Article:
Democrats' Senate math problem

Story highlights

  • Democrats are defending a whopping 25 seats as compared to just eight for Republicans
  • Of their 25 seats, 10 of them are in states that Donald Trump won in the 2016 presidential election

Washington (CNN)Chuck Schumer is not only the leader of Democrats in the Senate. He's also the smartest political mind of that group. Which makes what the New York Senator told MSNBC on Friday sort of perplexing.

"If the President continues this way, there is a chance we could take back the Senate," Schumer said.
I'm assuming that Schumer was referring to the 2018 midterms. And if he was, then man oh man was he being optimistic. Wildly so, even.
    Start here: Republicans control 52 seats to 48 for Democrats and Democratic-caucusing independents Angus King (Maine) and Bernie Sanders (Vermont). To retake the majority, they need a net gain of three seats.
    Sounds doable right? That's until you look at a map of the Senate seats up in 2018. And I happen to have just that map:
    A quick count produces this: Democrats are defending a whopping 25 seats as compared to just eight for Republicans. But it gets worse -- much worse -- for Democrats.
    Of their 25 seats, 10 of them are in states that Donald Trump won in the 2016 presidential election. Five of those 10 -- North Dakota, Missouri, Montana, West Virginia and Indiana -- are states Trump carried by double digits. By contrast, only one Republican -- Dean Heller of Nevada -- represents a state that Hillary Clinton won last November. Only one other Republican-held state -- Arizona -- was even marginally competitive in the presidential contest.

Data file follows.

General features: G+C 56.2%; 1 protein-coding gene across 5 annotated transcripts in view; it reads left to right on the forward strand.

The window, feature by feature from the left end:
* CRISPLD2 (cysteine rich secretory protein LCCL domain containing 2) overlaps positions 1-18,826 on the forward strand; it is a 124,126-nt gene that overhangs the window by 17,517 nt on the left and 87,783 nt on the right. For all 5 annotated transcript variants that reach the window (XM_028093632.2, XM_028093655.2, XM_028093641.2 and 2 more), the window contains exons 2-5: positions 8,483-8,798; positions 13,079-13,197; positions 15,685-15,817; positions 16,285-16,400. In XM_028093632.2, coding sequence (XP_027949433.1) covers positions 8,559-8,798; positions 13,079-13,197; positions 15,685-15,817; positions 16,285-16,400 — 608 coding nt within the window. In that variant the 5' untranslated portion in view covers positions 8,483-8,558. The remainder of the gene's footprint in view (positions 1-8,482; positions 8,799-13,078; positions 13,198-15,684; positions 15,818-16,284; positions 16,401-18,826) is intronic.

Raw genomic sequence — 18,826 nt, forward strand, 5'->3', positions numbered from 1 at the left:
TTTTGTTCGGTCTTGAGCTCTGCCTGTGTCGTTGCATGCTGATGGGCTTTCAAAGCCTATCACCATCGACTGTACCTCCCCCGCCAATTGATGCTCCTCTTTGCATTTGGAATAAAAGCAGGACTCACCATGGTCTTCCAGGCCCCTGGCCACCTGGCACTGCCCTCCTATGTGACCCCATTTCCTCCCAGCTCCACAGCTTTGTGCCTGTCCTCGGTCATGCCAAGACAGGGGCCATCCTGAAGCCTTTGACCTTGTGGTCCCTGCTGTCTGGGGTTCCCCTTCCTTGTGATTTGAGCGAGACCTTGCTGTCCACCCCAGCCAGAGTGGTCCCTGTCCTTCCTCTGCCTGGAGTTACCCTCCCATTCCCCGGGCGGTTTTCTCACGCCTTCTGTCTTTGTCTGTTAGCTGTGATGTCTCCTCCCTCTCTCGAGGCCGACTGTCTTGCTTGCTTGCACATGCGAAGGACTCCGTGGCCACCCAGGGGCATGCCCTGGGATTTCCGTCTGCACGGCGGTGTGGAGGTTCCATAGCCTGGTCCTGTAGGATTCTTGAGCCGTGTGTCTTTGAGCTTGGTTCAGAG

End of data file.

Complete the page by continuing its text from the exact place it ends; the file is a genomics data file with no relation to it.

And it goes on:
The lopsidedness of the 2018 playing field makes the relatively modest three-seat gain Democrats need to win back Senate control seem far more daunting. Even if all goes right for the party and they win Arizona and Nevada next November, they would have to find a way to win one more seat from these states: Mississippi, Nebraska, Tennessee, Texas, Utah and Wyoming. Not exactly friendly territory.
    The history of midterm elections in a president's first term is the lone bright spot for Democrats. Barack Obama watched as his party lost six Senate seats in the 2010 midterms. George W. Bush bucked the midterm trend due in large part to the cataclysm of Sept. 11, 2001, which rallied the country behind him and helped Republicans actually gain two seats in 2002. Bill Clinton lost eight Senate seats in 1994. George H.W. Bush lost one.
    And, with Trump already at historic lows in terms of job approval at this point in a presidential term, it's possible that if his unpopularity continues it could make Republicans' re-election races more difficult. In new CNN/ORC polling, 55% said they would be more likely to vote for a House candidate who opposed Trump while 41% said they'd be more inclined to vote for a Trump supporter.
    Still, the seats up in 2018 are tilted as heavily toward Republicans as any time in recent memory. The real goal for Democrats should be to minimize their losses in 2018 and keep the majority within shouting distance for 2020 when 22 Republicans and just 11 Democrats are up.
    Schumer knows all of this, of course. Some of what he's doing in that quote is cheerleading in hopes that his happy talk helps shake loose some major donor money and maybe helps recruit a candidate or two. Which is, after all, his job.
    But take Schumer's quote with a MAJOR grain of salt.